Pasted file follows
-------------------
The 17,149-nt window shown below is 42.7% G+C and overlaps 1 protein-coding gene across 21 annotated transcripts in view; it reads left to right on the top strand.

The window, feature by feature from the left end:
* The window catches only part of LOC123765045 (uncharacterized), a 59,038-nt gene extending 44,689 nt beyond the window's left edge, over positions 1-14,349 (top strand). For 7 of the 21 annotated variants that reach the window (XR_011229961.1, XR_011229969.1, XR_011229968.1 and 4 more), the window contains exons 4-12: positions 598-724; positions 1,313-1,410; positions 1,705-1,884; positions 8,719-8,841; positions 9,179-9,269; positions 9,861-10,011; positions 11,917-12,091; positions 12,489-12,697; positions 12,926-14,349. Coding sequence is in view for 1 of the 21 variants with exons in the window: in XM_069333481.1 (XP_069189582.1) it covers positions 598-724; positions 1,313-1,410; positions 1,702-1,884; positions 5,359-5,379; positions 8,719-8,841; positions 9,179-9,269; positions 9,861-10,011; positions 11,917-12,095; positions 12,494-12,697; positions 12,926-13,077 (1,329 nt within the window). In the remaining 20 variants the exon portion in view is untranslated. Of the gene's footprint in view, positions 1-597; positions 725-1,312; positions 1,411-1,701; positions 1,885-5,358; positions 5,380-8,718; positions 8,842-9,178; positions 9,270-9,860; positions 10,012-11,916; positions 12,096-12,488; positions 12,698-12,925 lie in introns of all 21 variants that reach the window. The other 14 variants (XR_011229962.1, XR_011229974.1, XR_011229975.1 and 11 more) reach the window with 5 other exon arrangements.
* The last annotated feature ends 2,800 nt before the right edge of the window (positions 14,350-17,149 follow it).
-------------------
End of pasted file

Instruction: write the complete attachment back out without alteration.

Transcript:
The 17,149-nt window shown below is 42.7% G+C and overlaps 1 protein-coding gene across 21 annotated transcripts in view; it reads left to right on the top strand.

The window, feature by feature from the left end:
* The window catches only part of LOC123765045 (uncharacterized), a 59,038-nt gene extending 44,689 nt beyond the window's left edge, over positions 1-14,349 (top strand). For 7 of the 21 annotated variants that reach the window (XR_011229961.1, XR_011229969.1, XR_011229968.1 and 4 more), the window contains exons 4-12: positions 598-724; positions 1,313-1,410; positions 1,705-1,884; positions 8,719-8,841; positions 9,179-9,269; positions 9,861-10,011; positions 11,917-12,091; positions 12,489-12,697; positions 12,926-14,349. Coding sequence is in view for 1 of the 21 variants with exons in the window: in XM_069333481.1 (XP_069189582.1) it covers positions 598-724; positions 1,313-1,410; positions 1,702-1,884; positions 5,359-5,379; positions 8,719-8,841; positions 9,179-9,269; positions 9,861-10,011; positions 11,917-12,095; positions 12,494-12,697; positions 12,926-13,077 (1,329 nt within the window). In the remaining 20 variants the exon portion in view is untranslated. Of the gene's footprint in view, positions 1-597; positions 725-1,312; positions 1,411-1,701; positions 1,885-5,358; positions 5,380-8,718; positions 8,842-9,178; positions 9,270-9,860; positions 10,012-11,916; positions 12,096-12,488; positions 12,698-12,925 lie in introns of all 21 variants that reach the window. The other 14 variants (XR_011229962.1, XR_011229974.1, XR_011229975.1 and 11 more) reach the window with 5 other exon arrangements.
* The last annotated feature ends 2,800 nt before the right edge of the window (positions 14,350-17,149 follow it).